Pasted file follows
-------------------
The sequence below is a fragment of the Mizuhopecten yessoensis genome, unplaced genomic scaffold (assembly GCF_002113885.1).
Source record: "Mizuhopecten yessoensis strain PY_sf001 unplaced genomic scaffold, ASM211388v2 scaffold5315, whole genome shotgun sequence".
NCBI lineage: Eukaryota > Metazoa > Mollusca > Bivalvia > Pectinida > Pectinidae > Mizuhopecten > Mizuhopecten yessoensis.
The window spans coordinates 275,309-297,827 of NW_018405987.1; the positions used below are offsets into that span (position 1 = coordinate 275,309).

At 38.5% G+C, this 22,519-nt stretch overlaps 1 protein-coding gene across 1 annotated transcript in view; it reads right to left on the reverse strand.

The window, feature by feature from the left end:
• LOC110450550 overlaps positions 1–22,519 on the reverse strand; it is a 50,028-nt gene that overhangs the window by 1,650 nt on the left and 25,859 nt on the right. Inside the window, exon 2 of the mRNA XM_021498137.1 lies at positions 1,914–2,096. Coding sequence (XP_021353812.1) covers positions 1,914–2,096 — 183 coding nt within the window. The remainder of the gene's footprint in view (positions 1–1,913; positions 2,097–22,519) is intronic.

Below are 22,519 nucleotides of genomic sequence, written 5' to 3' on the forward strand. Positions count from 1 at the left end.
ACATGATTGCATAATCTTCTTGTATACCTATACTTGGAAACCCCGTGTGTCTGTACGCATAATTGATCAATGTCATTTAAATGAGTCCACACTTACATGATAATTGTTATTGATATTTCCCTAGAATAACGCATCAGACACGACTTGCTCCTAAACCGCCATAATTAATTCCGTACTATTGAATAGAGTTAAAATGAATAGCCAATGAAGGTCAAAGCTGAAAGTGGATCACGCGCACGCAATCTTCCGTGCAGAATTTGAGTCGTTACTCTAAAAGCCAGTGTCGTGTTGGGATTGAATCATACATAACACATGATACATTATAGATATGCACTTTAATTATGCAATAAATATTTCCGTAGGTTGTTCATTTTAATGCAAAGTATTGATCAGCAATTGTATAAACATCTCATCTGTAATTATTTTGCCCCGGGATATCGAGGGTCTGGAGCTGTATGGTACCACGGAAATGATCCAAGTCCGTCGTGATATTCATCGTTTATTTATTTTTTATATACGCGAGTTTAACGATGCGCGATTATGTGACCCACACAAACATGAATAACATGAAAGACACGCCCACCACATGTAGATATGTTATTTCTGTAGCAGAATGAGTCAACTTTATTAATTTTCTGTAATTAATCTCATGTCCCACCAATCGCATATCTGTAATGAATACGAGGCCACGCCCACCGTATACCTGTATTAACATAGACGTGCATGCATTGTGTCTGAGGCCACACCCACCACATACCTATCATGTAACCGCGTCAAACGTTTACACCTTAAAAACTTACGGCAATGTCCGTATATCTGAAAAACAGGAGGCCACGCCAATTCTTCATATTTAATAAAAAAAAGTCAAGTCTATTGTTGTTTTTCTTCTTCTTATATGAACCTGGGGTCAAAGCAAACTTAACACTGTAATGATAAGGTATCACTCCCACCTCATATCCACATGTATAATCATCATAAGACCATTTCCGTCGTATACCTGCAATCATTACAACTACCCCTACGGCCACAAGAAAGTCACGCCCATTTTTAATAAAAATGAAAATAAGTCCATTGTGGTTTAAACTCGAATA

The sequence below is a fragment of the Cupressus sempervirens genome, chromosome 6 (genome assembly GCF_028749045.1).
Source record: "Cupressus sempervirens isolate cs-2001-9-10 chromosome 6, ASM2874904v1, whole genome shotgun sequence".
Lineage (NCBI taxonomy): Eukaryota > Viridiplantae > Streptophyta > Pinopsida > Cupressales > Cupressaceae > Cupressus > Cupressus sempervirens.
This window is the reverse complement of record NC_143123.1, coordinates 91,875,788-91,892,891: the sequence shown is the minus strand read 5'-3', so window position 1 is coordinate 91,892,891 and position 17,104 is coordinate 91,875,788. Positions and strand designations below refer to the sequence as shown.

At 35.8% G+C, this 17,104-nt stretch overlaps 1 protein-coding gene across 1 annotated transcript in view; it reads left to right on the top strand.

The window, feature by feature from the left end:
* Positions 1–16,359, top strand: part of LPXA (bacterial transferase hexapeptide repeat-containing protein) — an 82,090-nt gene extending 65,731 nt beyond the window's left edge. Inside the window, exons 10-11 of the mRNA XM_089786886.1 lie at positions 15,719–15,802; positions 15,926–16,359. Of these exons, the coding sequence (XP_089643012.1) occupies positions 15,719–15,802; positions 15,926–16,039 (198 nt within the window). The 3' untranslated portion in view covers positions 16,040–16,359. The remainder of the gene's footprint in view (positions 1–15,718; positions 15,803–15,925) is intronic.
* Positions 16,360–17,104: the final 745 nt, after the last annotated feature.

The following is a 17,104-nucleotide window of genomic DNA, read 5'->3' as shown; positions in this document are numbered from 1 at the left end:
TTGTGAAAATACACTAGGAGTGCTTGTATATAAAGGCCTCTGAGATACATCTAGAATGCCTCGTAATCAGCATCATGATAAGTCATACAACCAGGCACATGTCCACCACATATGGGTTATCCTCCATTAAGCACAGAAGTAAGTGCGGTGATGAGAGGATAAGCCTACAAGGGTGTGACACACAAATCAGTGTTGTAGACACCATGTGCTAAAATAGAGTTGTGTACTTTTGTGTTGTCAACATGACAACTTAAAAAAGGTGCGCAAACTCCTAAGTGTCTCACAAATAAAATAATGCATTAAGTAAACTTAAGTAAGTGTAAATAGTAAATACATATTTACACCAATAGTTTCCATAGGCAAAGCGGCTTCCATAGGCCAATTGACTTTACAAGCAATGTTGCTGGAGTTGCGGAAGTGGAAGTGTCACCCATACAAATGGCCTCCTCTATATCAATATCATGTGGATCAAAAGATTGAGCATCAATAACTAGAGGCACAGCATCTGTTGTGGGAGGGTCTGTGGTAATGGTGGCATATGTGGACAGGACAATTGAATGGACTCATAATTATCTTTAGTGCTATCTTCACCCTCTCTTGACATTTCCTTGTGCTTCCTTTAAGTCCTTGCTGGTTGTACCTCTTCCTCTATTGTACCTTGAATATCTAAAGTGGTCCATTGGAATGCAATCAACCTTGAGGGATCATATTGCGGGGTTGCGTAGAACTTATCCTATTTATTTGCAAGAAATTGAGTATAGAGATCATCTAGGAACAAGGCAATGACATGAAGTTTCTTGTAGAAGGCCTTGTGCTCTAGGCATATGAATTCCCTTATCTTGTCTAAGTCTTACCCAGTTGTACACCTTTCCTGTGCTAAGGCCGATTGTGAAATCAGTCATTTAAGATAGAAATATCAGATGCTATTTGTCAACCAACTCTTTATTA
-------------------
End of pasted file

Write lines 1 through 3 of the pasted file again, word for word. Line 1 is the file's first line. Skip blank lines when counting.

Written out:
The sequence below is a fragment of the Mizuhopecten yessoensis genome, unplaced genomic scaffold (assembly GCF_002113885.1).
Source record: "Mizuhopecten yessoensis strain PY_sf001 unplaced genomic scaffold, ASM211388v2 scaffold5315, whole genome shotgun sequence".
NCBI lineage: Eukaryota > Metazoa > Mollusca > Bivalvia > Pectinida > Pectinidae > Mizuhopecten > Mizuhopecten yessoensis.